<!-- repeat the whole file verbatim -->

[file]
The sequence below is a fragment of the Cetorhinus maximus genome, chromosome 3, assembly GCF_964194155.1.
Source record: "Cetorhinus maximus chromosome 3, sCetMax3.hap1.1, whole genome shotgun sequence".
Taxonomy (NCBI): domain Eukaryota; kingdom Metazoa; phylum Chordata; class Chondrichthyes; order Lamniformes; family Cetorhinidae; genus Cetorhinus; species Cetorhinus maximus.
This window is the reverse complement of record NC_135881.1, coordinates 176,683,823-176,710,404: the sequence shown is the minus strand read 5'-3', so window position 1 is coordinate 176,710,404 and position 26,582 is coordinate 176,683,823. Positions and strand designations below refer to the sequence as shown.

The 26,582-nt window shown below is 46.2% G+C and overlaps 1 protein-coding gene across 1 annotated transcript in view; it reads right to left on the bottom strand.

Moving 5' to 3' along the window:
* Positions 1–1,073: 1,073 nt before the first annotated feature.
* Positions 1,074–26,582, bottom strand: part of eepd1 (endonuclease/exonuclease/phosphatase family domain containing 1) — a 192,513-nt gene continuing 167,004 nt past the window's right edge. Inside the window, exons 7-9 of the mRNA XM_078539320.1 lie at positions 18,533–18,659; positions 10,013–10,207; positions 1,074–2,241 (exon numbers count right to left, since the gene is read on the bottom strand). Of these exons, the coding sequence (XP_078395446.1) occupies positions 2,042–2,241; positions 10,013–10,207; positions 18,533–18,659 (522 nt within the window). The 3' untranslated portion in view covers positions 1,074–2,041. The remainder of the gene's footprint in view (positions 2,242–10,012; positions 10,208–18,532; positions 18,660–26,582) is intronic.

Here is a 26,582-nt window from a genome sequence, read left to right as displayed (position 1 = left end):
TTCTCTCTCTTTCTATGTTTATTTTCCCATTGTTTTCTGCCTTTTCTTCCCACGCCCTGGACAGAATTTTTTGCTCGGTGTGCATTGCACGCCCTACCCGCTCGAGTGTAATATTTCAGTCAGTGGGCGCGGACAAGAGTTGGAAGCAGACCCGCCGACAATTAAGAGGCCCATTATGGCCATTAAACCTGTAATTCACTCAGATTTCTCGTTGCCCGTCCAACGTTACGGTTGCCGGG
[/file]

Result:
The sequence below is a fragment of the Cetorhinus maximus genome, chromosome 3, assembly GCF_964194155.1.
Source record: "Cetorhinus maximus chromosome 3, sCetMax3.hap1.1, whole genome shotgun sequence".
Taxonomy (NCBI): domain Eukaryota; kingdom Metazoa; phylum Chordata; class Chondrichthyes; order Lamniformes; family Cetorhinidae; genus Cetorhinus; species Cetorhinus maximus.
This window is the reverse complement of record NC_135881.1, coordinates 176,683,823-176,710,404: the sequence shown is the minus strand read 5'-3', so window position 1 is coordinate 176,710,404 and position 26,582 is coordinate 176,683,823. Positions and strand designations below refer to the sequence as shown.

The 26,582-nt window shown below is 46.2% G+C and overlaps 1 protein-coding gene across 1 annotated transcript in view; it reads right to left on the bottom strand.

Moving 5' to 3' along the window:
* Positions 1–1,073: 1,073 nt before the first annotated feature.
* Positions 1,074–26,582, bottom strand: part of eepd1 (endonuclease/exonuclease/phosphatase family domain containing 1) — a 192,513-nt gene continuing 167,004 nt past the window's right edge. Inside the window, exons 7-9 of the mRNA XM_078539320.1 lie at positions 18,533–18,659; positions 10,013–10,207; positions 1,074–2,241 (exon numbers count right to left, since the gene is read on the bottom strand). Of these exons, the coding sequence (XP_078395446.1) occupies positions 2,042–2,241; positions 10,013–10,207; positions 18,533–18,659 (522 nt within the window). The 3' untranslated portion in view covers positions 1,074–2,041. The remainder of the gene's footprint in view (positions 2,242–10,012; positions 10,208–18,532; positions 18,660–26,582) is intronic.

Here is a 26,582-nt window from a genome sequence, read left to right as displayed (position 1 = left end):
TTCTCTCTCTTTCTATGTTTATTTTCCCATTGTTTTCTGCCTTTTCTTCCCACGCCCTGGACAGAATTTTTTGCTCGGTGTGCATTGCACGCCCTACCCGCTCGAGTGTAATATTTCAGTCAGTGGGCGCGGACAAGAGTTGGAAGCAGACCCGCCGACAATTAAGAGGCCCATTATGGCCATTAAACCTGTAATTCACTCAGATTTCTCGTTGCCCGTCCAACGTTACGGTTGCCGGG